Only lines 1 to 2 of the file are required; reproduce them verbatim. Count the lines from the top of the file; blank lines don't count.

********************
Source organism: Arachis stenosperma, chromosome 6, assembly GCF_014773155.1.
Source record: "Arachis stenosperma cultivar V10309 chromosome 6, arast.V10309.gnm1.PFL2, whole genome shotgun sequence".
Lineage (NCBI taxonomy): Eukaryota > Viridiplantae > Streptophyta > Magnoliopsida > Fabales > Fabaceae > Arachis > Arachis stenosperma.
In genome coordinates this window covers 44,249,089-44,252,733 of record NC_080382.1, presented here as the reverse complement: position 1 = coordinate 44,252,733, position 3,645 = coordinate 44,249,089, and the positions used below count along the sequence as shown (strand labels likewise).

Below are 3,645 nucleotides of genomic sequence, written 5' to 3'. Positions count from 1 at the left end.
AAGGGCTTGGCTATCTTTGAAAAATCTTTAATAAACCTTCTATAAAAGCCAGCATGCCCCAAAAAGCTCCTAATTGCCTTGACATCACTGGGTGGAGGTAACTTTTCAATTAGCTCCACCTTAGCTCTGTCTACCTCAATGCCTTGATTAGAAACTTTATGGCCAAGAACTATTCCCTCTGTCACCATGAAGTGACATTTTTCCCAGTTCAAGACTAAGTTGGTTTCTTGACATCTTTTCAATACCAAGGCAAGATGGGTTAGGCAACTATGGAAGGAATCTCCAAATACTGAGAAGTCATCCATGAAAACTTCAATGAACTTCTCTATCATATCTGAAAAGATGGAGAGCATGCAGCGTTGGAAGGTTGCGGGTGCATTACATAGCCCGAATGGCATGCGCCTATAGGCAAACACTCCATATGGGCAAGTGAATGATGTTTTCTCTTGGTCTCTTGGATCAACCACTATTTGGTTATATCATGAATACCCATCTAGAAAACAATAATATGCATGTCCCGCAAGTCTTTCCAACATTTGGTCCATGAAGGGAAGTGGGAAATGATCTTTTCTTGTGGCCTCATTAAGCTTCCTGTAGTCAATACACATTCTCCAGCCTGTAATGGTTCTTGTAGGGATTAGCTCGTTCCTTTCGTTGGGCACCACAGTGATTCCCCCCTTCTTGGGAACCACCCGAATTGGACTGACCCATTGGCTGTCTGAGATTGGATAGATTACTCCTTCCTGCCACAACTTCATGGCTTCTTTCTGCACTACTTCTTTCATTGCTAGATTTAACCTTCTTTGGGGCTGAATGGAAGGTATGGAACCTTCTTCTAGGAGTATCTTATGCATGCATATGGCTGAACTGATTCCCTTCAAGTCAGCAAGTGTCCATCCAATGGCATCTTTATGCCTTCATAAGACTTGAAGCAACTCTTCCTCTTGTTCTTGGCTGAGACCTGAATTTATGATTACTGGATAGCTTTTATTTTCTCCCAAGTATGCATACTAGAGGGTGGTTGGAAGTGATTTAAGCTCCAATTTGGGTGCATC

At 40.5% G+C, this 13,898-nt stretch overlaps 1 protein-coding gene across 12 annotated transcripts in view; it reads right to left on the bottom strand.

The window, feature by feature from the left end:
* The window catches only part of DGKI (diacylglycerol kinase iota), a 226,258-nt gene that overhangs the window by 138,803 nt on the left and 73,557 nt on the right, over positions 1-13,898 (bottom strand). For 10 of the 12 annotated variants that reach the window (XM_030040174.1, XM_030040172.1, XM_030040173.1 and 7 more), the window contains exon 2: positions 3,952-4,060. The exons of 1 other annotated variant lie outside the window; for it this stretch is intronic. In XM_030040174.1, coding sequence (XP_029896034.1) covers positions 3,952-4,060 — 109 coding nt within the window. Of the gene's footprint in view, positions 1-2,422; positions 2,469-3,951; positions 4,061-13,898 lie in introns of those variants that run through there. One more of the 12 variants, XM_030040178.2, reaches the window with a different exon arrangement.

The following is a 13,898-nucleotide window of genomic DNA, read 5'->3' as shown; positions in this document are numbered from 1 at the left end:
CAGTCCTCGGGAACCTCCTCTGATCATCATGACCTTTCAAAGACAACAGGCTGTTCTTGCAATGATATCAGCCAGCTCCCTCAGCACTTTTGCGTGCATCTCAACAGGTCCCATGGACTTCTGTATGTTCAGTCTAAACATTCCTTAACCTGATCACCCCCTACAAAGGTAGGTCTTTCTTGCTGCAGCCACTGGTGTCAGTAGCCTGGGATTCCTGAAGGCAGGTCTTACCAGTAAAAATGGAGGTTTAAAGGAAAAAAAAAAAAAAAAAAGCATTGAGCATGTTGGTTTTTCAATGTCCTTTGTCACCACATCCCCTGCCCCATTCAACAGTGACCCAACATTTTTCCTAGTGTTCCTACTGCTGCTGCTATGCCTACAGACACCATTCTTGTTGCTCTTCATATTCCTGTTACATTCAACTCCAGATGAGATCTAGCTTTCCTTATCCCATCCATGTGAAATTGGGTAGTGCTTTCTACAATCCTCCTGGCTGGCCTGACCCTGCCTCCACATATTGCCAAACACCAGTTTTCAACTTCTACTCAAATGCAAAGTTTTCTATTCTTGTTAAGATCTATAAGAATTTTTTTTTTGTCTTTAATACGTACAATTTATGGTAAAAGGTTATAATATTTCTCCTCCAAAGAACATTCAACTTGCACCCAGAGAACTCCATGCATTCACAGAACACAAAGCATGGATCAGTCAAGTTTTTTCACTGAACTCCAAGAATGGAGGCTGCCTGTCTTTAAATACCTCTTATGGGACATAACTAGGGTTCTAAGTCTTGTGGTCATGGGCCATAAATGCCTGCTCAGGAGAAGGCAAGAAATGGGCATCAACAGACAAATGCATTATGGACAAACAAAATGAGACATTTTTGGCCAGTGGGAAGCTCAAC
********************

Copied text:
Source organism: Arachis stenosperma, chromosome 6, assembly GCF_014773155.1.
Source record: "Arachis stenosperma cultivar V10309 chromosome 6, arast.V10309.gnm1.PFL2, whole genome shotgun sequence".